Dim the lights, save the birds: US conservationists

A general view of the New York City skyline
A general view of the New York City skyline in March 2010. New York's lit-up skyline, which brightens the nocturnal cityscape delighting residents and tourists alike, is a menace to migrating birds, say ornithologists calling for the lights to be dimmed.

New York's lit-up skyline, which brightens the nocturnal cityscape delighting residents and tourists alike, is a menace to migrating birds, say ornithologists calling for the lights to be dimmed.

Bird lovers said illuminated buildings confuse , who find it hard at night to distinguish between bright electric lights and those of the celestial variety.

During their spring and fall migrations, birds are mostly nocturnal travelers and tall buildings make it difficult for them to chart their course.

"At night, birds use the moon and the star map as a compass," said Dr Susan Elbin, and director of conservation for the New York City Audubon society.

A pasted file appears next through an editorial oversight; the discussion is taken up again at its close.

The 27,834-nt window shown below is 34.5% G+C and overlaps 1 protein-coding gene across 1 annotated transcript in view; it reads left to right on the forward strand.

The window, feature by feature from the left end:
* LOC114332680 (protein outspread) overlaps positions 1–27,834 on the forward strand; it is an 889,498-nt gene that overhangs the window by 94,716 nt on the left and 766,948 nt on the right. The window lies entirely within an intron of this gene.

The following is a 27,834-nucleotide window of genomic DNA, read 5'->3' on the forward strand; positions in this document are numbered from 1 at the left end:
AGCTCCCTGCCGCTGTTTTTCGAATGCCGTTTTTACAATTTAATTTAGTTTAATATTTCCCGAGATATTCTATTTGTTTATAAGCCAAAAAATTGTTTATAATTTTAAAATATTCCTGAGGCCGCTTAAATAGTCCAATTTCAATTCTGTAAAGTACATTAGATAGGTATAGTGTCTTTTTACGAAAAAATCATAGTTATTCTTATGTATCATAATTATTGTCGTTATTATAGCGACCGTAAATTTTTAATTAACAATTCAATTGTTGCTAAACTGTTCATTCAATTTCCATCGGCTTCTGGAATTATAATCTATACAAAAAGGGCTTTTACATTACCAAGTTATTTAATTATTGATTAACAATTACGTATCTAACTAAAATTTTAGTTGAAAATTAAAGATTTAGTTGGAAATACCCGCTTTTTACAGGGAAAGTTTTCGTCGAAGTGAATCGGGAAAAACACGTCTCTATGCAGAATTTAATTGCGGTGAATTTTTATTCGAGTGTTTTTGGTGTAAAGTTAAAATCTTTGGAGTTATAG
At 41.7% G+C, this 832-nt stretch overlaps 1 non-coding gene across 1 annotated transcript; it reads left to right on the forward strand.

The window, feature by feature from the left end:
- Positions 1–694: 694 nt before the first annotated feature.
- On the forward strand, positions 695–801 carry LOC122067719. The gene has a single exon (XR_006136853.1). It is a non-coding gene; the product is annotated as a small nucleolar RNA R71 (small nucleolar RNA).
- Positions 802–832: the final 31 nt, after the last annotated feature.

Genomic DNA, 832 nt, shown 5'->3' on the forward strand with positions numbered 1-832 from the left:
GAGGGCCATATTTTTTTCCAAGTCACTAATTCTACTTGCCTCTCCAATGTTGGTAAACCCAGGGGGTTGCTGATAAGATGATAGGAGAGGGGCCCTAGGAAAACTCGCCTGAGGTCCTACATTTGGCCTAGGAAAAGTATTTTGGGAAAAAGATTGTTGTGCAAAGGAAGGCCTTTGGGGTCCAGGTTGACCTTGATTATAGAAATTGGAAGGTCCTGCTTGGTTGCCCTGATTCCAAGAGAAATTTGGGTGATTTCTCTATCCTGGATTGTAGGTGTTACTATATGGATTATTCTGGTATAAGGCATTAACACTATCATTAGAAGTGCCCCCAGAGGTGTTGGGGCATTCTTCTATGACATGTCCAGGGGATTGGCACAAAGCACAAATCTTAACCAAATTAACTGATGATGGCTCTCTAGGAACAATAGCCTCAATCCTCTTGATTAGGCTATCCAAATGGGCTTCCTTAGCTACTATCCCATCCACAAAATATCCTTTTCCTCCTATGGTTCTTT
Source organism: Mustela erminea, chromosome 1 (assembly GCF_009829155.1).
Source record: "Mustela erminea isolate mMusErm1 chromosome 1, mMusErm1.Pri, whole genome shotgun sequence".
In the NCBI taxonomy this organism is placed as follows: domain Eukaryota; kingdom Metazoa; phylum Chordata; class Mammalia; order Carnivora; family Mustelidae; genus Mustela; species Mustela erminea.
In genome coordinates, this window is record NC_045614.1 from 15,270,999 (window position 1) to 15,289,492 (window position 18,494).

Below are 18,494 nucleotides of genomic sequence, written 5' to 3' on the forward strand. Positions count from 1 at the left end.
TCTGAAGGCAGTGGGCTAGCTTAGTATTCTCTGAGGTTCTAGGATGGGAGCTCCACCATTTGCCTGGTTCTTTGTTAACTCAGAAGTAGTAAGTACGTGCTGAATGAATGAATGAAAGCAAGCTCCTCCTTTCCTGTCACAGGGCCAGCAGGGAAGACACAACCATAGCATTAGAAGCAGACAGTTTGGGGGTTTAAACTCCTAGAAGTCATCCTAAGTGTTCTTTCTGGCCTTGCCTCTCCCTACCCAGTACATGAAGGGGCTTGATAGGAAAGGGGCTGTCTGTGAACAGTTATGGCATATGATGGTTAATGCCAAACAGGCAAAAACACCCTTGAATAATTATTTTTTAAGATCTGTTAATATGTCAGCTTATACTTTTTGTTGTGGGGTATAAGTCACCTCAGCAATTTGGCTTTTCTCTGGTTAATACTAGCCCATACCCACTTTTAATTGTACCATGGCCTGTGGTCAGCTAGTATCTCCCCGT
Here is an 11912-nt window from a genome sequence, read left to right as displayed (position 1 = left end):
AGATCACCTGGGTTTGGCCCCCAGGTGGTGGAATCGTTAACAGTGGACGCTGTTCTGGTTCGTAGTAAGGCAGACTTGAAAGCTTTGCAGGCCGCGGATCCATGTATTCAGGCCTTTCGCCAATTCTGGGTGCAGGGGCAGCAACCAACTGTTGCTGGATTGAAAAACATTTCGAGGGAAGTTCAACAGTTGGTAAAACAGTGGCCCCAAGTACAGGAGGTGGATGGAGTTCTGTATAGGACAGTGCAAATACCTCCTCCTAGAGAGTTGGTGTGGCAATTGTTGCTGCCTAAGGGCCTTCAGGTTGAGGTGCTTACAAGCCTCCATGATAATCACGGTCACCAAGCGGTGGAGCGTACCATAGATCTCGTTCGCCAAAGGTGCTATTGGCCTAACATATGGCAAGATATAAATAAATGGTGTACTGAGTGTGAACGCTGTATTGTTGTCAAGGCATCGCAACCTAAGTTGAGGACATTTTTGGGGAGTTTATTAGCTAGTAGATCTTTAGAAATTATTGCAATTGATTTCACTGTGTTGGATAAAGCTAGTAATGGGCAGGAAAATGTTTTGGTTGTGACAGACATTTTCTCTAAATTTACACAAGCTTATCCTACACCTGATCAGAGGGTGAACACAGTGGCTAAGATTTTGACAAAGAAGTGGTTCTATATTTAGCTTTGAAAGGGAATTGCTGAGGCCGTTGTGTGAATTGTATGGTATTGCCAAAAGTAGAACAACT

"When the sky is overcast or the moon is new, strong artificial lights coming from the city will distract them," she said.

"Any kind of deviation from their flight pattern could mean that the get exhausted and crash into something. Or they may just wind up fluttering, waiting to recover, and then take off into a glass pane reflecting the sky," Elbin said.

The Audubon Society is asking New Yorkers to turn off their lights at night during peak migration season, from September 1 to November 1.

It is the fifth year that Audubon has made the request of city officials and residents, and the group boasts a growing list of participants.

Buildings agreeing to hit the dimmer switch this year include some of New York's most iconic, including the Time-Warner Center, Rockefeller Center, and the Chrysler building.

(c) 2010 AFP

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